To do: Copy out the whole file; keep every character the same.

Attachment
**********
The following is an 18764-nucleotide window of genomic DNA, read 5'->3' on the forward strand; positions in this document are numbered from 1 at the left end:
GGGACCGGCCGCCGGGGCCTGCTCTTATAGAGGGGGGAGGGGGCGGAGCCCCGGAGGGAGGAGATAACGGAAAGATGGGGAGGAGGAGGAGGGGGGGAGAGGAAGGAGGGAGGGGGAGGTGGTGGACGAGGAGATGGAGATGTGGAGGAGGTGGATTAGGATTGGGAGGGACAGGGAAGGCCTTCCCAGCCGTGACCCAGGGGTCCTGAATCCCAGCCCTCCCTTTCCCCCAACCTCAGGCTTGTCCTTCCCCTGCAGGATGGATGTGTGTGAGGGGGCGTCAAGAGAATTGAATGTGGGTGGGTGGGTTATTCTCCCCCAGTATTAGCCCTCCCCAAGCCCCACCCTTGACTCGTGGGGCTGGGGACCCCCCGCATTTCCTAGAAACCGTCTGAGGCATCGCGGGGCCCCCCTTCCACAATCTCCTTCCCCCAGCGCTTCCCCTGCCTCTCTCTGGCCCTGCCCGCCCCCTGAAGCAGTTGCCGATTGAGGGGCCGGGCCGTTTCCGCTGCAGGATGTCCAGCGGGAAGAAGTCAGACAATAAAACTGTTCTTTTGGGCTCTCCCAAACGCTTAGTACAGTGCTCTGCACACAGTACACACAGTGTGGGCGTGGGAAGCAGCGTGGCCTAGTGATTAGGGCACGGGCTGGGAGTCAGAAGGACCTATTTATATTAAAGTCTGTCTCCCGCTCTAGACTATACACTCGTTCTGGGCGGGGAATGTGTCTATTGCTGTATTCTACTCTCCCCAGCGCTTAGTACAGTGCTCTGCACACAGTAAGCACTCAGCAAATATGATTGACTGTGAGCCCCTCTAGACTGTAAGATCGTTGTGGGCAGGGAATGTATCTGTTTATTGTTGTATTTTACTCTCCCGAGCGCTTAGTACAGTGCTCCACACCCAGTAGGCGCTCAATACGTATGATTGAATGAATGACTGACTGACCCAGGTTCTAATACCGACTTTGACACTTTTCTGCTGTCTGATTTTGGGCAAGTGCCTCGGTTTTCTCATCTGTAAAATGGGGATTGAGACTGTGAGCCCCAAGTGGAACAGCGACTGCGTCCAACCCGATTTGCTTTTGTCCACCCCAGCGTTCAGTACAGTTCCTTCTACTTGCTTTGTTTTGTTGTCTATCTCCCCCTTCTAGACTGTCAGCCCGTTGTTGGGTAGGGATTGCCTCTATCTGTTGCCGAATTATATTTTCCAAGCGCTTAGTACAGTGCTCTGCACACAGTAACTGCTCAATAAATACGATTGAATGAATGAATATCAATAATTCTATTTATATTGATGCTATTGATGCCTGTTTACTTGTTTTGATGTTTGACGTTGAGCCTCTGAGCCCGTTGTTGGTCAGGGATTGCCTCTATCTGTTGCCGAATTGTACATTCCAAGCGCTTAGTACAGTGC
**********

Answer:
The following is an 18764-nucleotide window of genomic DNA, read 5'->3' on the forward strand; positions in this document are numbered from 1 at the left end:
GGGACCGGCCGCCGGGGCCTGCTCTTATAGAGGGGGGAGGGGGCGGAGCCCCGGAGGGAGGAGATAACGGAAAGATGGGGAGGAGGAGGAGGGGGGGAGAGGAAGGAGGGAGGGGGAGGTGGTGGACGAGGAGATGGAGATGTGGAGGAGGTGGATTAGGATTGGGAGGGACAGGGAAGGCCTTCCCAGCCGTGACCCAGGGGTCCTGAATCCCAGCCCTCCCTTTCCCCCAACCTCAGGCTTGTCCTTCCCCTGCAGGATGGATGTGTGTGAGGGGGCGTCAAGAGAATTGAATGTGGGTGGGTGGGTTATTCTCCCCCAGTATTAGCCCTCCCCAAGCCCCACCCTTGACTCGTGGGGCTGGGGACCCCCCGCATTTCCTAGAAACCGTCTGAGGCATCGCGGGGCCCCCCTTCCACAATCTCCTTCCCCCAGCGCTTCCCCTGCCTCTCTCTGGCCCTGCCCGCCCCCTGAAGCAGTTGCCGATTGAGGGGCCGGGCCGTTTCCGCTGCAGGATGTCCAGCGGGAAGAAGTCAGACAATAAAACTGTTCTTTTGGGCTCTCCCAAACGCTTAGTACAGTGCTCTGCACACAGTACACACAGTGTGGGCGTGGGAAGCAGCGTGGCCTAGTGATTAGGGCACGGGCTGGGAGTCAGAAGGACCTATTTATATTAAAGTCTGTCTCCCGCTCTAGACTATACACTCGTTCTGGGCGGGGAATGTGTCTATTGCTGTATTCTACTCTCCCCAGCGCTTAGTACAGTGCTCTGCACACAGTAAGCACTCAGCAAATATGATTGACTGTGAGCCCCTCTAGACTGTAAGATCGTTGTGGGCAGGGAATGTATCTGTTTATTGTTGTATTTTACTCTCCCGAGCGCTTAGTACAGTGCTCCACACCCAGTAGGCGCTCAATACGTATGATTGAATGAATGACTGACTGACCCAGGTTCTAATACCGACTTTGACACTTTTCTGCTGTCTGATTTTGGGCAAGTGCCTCGGTTTTCTCATCTGTAAAATGGGGATTGAGACTGTGAGCCCCAAGTGGAACAGCGACTGCGTCCAACCCGATTTGCTTTTGTCCACCCCAGCGTTCAGTACAGTTCCTTCTACTTGCTTTGTTTTGTTGTCTATCTCCCCCTTCTAGACTGTCAGCCCGTTGTTGGGTAGGGATTGCCTCTATCTGTTGCCGAATTATATTTTCCAAGCGCTTAGTACAGTGCTCTGCACACAGTAACTGCTCAATAAATACGATTGAATGAATGAATATCAATAATTCTATTTATATTGATGCTATTGATGCCTGTTTACTTGTTTTGATGTTTGACGTTGAGCCTCTGAGCCCGTTGTTGGTCAGGGATTGCCTCTATCTGTTGCCGAATTGTACATTCCAAGCGCTTAGTACAGTGC